Wednesday, February 7, 2007

Money Issues

There is no nice way to say this: we are broke. You have probably noticed that the Right World View is formatted very differently than it usually is. Fear not, if you prefer to read this publication in its standard format (11x17 tabloid) it is available (in color) on our website ( You would think that as a member of the Finance Board (the Chair no less) that I would be able to ensure full funding for any club I am affiliated with. This couldn't be further from the truth. To prevent even the hint of favoritism, Finance Board members are required to recuse themselves in any matters pertaining to clubs they are involved with. In other words, I had no impact on how much money this publication would receive from the school, and had no input as to whether the Right World View would even be approved as a club.

The school did provide us with some funding, for which we are grateful, but it was not near what creating a school publication would need. Like any good club that needed more money, we set out to fundraise. We have had great success doing so, fundraising almost double the amount of money given to us by Manhattanville. Obviously, we have hit a snag. The funding we had lined up for this issue fell through at the last minute. We are doing everything in our power to ensure that this will not happen again for any future issues.

The problem (besides the funding) is that if we did not put this issue out now, the information it contains would be outdated by the time we were financially able to print it. Additionally, we would not be able to classify ourselves as a monthly publication. In order to be considered one, the publication must have an issue come out each month (at least six issues at this point, and certainly no less than five). We apologize for the inconvenience and appreciate your understanding.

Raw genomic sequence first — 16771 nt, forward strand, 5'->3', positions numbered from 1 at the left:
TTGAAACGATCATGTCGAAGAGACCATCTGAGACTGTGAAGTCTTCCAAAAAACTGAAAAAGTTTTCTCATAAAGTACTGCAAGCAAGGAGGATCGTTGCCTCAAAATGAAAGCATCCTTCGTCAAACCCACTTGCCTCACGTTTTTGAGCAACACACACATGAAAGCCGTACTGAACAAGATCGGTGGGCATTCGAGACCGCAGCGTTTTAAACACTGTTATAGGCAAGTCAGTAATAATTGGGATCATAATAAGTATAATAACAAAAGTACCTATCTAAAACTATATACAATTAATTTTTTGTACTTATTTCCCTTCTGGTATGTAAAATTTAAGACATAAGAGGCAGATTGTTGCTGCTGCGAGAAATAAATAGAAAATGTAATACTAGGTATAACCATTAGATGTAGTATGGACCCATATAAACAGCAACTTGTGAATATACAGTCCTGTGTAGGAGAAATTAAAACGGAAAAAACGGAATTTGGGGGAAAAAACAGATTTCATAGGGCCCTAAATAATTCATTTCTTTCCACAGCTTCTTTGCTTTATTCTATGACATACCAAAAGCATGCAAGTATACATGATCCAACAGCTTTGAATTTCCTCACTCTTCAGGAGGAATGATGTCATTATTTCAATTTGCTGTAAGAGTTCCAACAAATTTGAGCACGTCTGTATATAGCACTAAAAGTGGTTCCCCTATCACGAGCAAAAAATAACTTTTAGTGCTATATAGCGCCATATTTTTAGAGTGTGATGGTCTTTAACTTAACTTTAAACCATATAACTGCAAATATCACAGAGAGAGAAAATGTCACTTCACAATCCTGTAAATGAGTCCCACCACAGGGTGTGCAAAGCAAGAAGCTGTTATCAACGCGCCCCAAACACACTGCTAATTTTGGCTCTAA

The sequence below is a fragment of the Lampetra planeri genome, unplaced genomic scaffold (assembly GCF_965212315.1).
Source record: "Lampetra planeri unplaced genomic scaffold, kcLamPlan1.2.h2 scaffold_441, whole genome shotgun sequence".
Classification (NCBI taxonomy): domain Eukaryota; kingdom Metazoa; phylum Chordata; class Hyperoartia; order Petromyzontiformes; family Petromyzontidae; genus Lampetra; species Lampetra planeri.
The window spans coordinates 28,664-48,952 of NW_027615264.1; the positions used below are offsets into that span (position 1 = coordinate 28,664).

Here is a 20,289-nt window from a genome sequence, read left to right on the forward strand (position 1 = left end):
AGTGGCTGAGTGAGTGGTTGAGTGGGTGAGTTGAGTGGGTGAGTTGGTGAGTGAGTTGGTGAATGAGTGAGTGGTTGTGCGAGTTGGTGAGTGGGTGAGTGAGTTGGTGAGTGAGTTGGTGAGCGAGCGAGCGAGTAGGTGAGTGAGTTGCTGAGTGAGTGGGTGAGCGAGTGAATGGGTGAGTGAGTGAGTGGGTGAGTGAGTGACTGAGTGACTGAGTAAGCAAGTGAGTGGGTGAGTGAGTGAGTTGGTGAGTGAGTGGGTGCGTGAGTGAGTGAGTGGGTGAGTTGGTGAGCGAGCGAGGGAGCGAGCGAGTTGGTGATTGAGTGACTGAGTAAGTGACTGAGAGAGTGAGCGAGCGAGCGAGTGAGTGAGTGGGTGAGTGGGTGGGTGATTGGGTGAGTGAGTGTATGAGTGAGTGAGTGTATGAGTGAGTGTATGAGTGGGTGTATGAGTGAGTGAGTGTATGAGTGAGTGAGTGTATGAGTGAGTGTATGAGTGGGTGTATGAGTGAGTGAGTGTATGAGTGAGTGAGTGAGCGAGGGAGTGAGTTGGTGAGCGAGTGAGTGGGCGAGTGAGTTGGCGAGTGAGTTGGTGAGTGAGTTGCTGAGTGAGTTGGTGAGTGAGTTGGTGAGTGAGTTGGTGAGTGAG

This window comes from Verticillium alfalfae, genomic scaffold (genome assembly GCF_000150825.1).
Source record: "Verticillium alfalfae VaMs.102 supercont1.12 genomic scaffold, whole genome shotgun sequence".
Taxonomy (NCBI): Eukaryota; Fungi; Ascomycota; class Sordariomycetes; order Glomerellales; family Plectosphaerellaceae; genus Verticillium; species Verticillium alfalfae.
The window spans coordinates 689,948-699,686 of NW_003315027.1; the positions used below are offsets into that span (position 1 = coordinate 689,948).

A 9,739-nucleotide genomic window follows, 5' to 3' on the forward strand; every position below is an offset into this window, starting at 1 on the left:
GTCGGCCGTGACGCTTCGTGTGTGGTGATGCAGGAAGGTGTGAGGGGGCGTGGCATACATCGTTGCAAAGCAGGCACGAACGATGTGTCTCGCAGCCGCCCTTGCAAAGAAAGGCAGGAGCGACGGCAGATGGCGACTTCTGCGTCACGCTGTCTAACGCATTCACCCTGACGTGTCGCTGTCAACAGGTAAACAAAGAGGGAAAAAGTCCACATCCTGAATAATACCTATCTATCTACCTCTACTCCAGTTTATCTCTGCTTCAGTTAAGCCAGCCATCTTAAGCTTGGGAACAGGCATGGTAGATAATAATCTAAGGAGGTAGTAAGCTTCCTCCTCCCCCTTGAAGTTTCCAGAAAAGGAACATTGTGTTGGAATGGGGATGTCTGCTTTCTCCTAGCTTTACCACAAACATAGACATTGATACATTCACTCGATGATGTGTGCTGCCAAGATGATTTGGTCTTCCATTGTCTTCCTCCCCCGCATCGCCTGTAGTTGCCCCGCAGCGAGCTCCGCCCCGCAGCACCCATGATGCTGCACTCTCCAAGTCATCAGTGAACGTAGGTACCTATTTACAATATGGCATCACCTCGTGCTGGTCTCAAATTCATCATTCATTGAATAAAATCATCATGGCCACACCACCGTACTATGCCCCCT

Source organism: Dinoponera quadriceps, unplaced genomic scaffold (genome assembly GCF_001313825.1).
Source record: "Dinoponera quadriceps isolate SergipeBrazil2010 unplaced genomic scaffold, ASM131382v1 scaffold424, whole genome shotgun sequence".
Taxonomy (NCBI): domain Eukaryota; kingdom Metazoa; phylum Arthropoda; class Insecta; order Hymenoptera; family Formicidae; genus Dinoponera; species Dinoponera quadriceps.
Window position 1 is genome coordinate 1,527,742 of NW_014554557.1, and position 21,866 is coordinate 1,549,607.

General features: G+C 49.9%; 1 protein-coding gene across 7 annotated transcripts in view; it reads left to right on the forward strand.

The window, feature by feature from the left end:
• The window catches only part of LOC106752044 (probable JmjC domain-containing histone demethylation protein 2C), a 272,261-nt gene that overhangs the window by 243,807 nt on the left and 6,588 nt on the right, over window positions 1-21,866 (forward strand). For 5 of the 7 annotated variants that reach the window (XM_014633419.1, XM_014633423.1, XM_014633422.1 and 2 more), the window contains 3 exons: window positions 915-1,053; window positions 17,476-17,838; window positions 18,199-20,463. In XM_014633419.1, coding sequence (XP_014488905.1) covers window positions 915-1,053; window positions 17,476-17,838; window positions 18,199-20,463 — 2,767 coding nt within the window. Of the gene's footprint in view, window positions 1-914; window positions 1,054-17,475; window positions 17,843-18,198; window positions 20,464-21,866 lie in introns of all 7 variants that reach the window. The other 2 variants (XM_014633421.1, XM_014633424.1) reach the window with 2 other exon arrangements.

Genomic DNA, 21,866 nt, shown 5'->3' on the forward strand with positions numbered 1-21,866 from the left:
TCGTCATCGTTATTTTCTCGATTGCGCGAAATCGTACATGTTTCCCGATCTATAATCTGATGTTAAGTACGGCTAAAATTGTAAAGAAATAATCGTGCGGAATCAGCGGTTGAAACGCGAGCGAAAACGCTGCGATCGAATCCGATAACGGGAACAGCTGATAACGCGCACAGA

Right World View Article Link:

Iraq Surge or Withdrawal?

Iraq Surge or Withdrawal?

In light of the recent anti-war protest, we have decided to take a look at the war in Iraq and what should be done.

Right World View

As you read this, multiple wars are being fought. The one most muddled in controversy can easily be said to be Iraq. At the time of its start, it seemed necessary. Regardless of the reality of the situation then, this perception led to hostilities. Right or wrong, we cannot go back in time and change what happened and we must make the best of the current situation. So, what is to be done now?

Some say we should drop everything and leave now. This is probably the worst thing we can do. It would show the world that Americans are unwilling to take casualties. As our enemies have said, give the Americans a bloody nose and they will withdraw. Proving them right will only invite further attacks. Don't get me wrong, every American casualty (or that of an innocent bystander) is a tragedy, but they are also virtually unavoidable. Don't think for one second that if we left today the violence would end tomorrow. Leaving before the country is stabilized will ensure continuing conflict with the strong possibility of frequent massacres.

Maintaining the status quo does not seem like a good solution either. Although in the scheme of things, losing a few soldiers a day doesn't jeopardize our national security, that does not mean that it is something that should just be accepted. Everything possible must be done to reduce our long term projection of casualties that, at the same time, won't plunge a vitally important region into massive chaos.

Some things are worth fighting for. The prospect of losses must not deter people from accomplishing what must be done. As mentioned before, casualties are bad, but are also sometime necessary. The "good fight" must be fought.